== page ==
SIACHEN GLACIER 80 km long and 4.5 km broad is one of the long valley glaciers in the Karakoram and Himalaya. Sia—means 'Wild Rose' in Ladakhi. Nubra river valley which drains Siachen glacier is a green valley which is covered with shrubs of wild roses —Sia—and thus the name Siachen.

Siachen glacier is surrounded by some of the most beautiful, difficult, unclimbed and unexplored peaks between 22,000-25,500 ft. Chumik group, Saltoro Range, Saltoro Kangri, Baltoro Kangri, Sia Kangri, Singhi Kangri, Sherpi Kangri, Teram Shehr group, Ap-sarasas and Terong massif, guard the glacier from south, west and north. Gyong la, Saltoro pass (Bilafond la), Sia la, Indira Col and Turkistan la are some of the known high passes across the ranges surrounding the glacier.

Siachen glacier area is virtually a mountaineer's olympiad. Black, broken hills stand in eternal peace in some of the oldest and biggest glacier system in Karakoram.

K12 (24,370 ft) peak on Saltoro Range (west of Siachen glacier) was the objective for the training of the Indian Army Mount Everest Expedition. Earlier (pre-Everest) training schedule was conducted in Kashmir and Machoi peak was climbed by a direct west face route between 9-11 September 1984.

A total of 54, including officers, JCOs, men and administrative personnel attended the training schedule between 20 September—20 October. The team moved by army trucks to Leh—across Khar-dung la—Nubra valley and concentrated at the snout of Siachen glacier on 28th. It was a long and tiring journey. Movement up the Siachen glacier commenced on 1 October. Siachen being a flat valley glacier, does not pose technical problems in route opening/finding except for ice-pinnacles, big crevasses and the loose moraine. Camp 1 was established (12,000 ft) at the junction of Terong and Siachen on 2 October. Camp 2 (13,000 ft) was established at the junction of K12 glacier (local name, Gil) with Siachen on the 3rd. From Camp 2, the expedition approached the peak along the K12 glacier. Since going was easy, climbers were fit, acclimatized and local army formation was backing administratively, establishing the first two camps on Siachen and building up was not much of a problem and movement was faster.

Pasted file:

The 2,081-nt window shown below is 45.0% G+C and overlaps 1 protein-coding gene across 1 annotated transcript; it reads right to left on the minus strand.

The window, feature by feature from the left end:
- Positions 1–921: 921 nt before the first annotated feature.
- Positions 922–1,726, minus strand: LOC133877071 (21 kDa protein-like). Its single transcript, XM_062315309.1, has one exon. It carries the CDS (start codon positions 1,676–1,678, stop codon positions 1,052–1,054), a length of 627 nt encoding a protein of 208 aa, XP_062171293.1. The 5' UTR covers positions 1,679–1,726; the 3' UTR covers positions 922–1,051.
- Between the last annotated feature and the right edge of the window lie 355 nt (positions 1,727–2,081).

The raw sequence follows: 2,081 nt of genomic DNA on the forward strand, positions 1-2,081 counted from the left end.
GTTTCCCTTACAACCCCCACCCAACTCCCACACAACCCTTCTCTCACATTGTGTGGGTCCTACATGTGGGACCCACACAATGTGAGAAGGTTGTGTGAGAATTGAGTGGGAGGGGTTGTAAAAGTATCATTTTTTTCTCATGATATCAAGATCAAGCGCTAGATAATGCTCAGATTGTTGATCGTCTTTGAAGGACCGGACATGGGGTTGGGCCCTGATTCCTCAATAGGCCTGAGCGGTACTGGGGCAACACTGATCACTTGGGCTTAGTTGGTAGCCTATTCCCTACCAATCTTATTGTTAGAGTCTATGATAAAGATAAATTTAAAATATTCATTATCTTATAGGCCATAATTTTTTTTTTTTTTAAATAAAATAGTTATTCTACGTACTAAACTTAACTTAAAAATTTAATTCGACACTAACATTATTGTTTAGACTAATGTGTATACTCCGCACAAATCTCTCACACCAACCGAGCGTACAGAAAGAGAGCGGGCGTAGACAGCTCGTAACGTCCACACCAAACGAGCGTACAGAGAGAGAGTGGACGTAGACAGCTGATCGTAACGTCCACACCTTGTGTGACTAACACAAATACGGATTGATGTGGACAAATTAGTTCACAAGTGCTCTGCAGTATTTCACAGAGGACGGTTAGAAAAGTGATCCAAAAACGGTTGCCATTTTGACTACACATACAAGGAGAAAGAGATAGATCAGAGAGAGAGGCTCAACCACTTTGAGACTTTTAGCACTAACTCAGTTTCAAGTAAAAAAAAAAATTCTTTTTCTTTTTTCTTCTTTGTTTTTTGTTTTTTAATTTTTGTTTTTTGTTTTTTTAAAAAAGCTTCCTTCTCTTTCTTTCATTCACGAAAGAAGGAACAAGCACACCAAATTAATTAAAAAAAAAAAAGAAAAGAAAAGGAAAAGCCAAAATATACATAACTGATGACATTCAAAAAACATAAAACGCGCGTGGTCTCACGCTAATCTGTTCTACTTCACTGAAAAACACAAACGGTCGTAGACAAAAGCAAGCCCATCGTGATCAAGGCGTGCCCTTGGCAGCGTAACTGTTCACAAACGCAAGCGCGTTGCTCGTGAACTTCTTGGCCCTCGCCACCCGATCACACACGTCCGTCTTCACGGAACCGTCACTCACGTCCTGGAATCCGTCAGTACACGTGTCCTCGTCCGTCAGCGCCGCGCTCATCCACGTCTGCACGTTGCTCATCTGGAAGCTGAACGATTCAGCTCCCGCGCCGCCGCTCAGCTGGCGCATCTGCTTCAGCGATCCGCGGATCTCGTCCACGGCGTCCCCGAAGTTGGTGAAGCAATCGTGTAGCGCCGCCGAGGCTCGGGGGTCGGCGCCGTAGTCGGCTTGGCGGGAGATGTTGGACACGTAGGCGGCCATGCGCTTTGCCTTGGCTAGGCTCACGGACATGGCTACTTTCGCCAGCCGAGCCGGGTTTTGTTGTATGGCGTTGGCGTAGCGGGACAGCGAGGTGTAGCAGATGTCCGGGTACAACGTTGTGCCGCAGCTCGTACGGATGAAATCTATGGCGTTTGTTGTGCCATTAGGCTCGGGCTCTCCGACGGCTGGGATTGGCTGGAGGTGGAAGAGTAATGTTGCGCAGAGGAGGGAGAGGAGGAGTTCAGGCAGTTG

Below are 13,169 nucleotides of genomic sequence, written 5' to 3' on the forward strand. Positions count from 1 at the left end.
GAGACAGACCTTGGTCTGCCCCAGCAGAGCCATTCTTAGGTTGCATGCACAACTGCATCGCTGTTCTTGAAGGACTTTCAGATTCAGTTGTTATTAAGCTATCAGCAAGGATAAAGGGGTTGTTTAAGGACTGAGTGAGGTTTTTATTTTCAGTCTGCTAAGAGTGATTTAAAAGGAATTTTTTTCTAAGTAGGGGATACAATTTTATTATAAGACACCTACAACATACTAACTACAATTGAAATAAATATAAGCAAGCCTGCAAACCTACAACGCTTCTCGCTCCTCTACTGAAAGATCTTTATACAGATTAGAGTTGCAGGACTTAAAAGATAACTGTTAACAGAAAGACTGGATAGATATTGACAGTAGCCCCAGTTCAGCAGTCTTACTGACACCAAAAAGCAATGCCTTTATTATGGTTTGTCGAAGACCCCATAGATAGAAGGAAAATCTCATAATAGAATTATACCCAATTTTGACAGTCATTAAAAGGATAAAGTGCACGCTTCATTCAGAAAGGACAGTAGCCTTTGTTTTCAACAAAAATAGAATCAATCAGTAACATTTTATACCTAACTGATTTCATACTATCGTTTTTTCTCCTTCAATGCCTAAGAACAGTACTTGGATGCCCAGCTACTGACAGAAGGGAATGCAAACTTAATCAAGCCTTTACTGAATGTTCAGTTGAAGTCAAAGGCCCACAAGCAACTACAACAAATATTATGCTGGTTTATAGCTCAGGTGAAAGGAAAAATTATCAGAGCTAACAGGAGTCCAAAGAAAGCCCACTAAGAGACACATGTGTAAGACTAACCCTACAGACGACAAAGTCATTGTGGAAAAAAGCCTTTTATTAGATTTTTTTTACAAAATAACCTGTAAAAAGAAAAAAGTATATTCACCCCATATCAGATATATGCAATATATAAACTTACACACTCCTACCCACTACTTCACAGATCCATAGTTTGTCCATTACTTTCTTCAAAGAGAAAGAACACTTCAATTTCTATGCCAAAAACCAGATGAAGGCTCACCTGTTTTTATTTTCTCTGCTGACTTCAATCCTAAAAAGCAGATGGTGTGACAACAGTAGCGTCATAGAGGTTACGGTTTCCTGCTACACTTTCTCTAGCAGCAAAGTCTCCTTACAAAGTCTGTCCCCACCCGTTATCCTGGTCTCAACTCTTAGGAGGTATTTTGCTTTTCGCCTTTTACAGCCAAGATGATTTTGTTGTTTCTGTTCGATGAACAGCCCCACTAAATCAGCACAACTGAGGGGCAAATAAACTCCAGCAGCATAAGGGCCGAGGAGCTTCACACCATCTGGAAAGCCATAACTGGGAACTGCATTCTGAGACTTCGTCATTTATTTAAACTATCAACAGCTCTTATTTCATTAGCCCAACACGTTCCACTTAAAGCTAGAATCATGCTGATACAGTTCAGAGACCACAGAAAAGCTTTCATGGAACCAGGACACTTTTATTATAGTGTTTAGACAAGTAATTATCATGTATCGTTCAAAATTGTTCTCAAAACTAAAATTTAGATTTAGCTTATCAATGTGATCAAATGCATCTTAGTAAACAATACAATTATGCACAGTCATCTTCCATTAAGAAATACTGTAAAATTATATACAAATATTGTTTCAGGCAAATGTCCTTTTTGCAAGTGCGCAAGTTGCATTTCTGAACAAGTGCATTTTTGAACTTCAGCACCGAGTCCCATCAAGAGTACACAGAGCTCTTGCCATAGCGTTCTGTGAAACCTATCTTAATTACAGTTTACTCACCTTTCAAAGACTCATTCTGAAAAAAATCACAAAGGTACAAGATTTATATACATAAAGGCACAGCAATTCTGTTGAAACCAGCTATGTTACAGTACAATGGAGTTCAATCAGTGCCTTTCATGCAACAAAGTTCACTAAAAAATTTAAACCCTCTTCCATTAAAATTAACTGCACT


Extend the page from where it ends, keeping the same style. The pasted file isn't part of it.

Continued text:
Camp 3 (14,000 ft) was established on 5th on K12 glacier. Beyond this camp, the expedition negotiated a 3 km stretch of badly crevassed (but not unstable) icefall. Ice conditions in the region during autumn tend to be extremely hard and brittle. After 3 days of sustained effort, a way was found across the badly crevassed icefall to the site of Camp 4 (16,500 ft) on 8 October. Route over crevassed area was fixed with ropes and marked by flags. It was an experience to kick with crampons into glass-like hard and brittle ice of K12 glacier to most of the members.

Going beyond Camp 4 till the base of point 5960 m was comparatively easier except for a vertical rock band of 200 m. The difficult rock band was negotiated along a chimney and a crack to the snowfield. Camp 5 (19,500 ft) was established on a snow-covered plateau of 3 km X 5 km—an arctic panorama. Knee-deep snow had to be beaten, a difficult and tiring work at that altitude, to reach Camp 5 from the rocky chimney.

From Camp 5 base of west ridge (route choosen for attempt) was approached directly. After negotiating the north face of the west ridge—a very steep and difficult climb, summit camp was established (21,500 ft) on west ridge on 14 October. Temperature and wind conditions in Karakoram during mid-October tend to be on the extreme. It was good exposure to most of the members. 15th was used to stock the summit camp and position the summit and support teams.